Originally announced as part of the Governor’s 2013-14 Executive Budget, HFM PTECH receives additional funding and support through the State Education Department.
The NYS PTECH public-private partnership builds on the nationally recognized success of IBM’s Pathways in Technology Early College High School (PTECH) in New York City. NYS PTECH was launched in partnership with IBM, which helped create the PTECH program and will provide tools, training and support to each NYS PTECH school.
The HFM partnership represents the Mohawk Valley. Other regions across the state that received grant money include the Capital District, Hudson Valley, North Country, Finger Lakes, Southern Tier, Western NY, Central NY, Long Island and New York City.
As of 2019, there are 204 PTECH schools in 19 countries across the world.
A consortium of HFM BOCES, its component school districts, Fulton-Montgomery Community College and regional business partners was one of 16 winners in a statewide competition in 2013 for funding a PTECH program that targets students who might not otherwise consider a college pathway, using a variety of demographic, academic and social indicators. The new school opened at the Jansen Avenue School in Johnstown for the 2014-15 school year with 50 ninth-grade students from the component school districts.
HFM PTECH was designated as a national Model School in 2016 and in the fall of 2017 was recognized as one of 25 national models of Innovative Successful Practices by the American Association of School Administrators and The Successful Practices Network.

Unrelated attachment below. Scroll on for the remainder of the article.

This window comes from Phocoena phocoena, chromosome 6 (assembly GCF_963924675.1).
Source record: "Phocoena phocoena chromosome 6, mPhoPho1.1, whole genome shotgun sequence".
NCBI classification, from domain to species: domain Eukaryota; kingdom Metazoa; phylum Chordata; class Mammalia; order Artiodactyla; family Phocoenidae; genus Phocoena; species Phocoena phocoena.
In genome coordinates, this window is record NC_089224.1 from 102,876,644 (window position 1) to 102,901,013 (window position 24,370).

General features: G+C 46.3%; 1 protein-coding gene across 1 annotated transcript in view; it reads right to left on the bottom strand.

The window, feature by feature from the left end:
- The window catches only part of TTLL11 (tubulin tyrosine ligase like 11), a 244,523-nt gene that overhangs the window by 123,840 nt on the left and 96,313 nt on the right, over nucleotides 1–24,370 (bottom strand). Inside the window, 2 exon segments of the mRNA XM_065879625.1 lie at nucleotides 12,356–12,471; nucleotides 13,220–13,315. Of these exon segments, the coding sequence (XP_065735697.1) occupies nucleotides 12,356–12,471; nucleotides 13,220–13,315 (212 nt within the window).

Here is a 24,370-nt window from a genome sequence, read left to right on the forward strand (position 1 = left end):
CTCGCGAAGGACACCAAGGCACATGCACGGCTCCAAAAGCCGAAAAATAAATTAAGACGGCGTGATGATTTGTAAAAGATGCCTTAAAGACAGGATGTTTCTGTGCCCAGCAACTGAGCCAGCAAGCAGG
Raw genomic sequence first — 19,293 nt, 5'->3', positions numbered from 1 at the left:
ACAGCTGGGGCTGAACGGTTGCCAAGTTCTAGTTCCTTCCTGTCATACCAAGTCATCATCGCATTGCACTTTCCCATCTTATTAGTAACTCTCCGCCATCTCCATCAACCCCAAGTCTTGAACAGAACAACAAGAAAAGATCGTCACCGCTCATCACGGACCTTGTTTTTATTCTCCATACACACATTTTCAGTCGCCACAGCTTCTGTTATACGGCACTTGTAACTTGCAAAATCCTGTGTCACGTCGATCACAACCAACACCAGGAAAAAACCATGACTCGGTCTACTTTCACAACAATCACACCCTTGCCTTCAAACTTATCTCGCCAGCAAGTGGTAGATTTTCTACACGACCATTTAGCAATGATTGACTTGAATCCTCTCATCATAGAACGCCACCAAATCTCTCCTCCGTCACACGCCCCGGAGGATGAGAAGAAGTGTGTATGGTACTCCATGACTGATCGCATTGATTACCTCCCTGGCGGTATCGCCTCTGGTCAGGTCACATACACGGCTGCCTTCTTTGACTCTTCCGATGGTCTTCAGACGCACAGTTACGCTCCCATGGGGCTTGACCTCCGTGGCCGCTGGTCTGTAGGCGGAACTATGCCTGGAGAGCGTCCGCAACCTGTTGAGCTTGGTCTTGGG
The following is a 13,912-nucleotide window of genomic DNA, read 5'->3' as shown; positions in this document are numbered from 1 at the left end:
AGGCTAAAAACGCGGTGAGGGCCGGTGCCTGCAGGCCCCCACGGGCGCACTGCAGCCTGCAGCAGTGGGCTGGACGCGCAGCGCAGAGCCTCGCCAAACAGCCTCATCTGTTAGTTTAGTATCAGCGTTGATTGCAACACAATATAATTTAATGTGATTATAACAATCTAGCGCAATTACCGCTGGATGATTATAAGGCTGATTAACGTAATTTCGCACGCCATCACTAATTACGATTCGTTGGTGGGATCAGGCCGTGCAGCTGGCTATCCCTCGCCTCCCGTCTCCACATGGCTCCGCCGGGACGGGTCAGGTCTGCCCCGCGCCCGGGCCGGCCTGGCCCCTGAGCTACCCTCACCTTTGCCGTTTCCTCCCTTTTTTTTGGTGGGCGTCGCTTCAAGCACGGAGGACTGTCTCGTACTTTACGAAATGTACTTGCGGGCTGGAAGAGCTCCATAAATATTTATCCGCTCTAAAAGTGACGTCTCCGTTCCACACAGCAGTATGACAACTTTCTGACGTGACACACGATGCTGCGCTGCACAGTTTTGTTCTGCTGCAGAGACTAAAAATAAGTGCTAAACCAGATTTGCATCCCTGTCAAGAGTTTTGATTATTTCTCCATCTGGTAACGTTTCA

To share the details of the school’s success widely, a case study on HFM PTECH has been completed through the national Innovative Successful Practices Project, highlighting the school’s nontraditional approach to teaching and learning and the impact it has had on student achievement. Read the case study.
A second PTECH program, which was focused on Agriculture pathways, opened in the region in 2016. Canajoharie Central School District, HFM BOCES, local businesses and area colleges applied for PTECH grant funding in the third round of the state’s partnership awards and was one of seven winner announced Nov. 6, 2015 by Gov. Andrew Cuomo. Agriculture PTECH launched in St. Johnsville in the next September.
In 2018, Gloversville and Johnstown school districts, along with other local partners, launched Foothills PTECH, which offered medical and computer science pathways.
To better provide opportunities to students in the region and to create efficiencies among the programs, the three PTECH schools are co-locating beginning in the 2020-2021 school year. All PTECH ninth- and 10th-graders will be housed at the Glebe Street School in Johnstown. All 11th-graders will attend classes on the HFM BOCES and FMCC campuses. Those pursuing agriculture degrees will attend SUNY Cobleskill in 12th grade and beyond (years 13 and 14), while all others will complete their degrees at FMCC.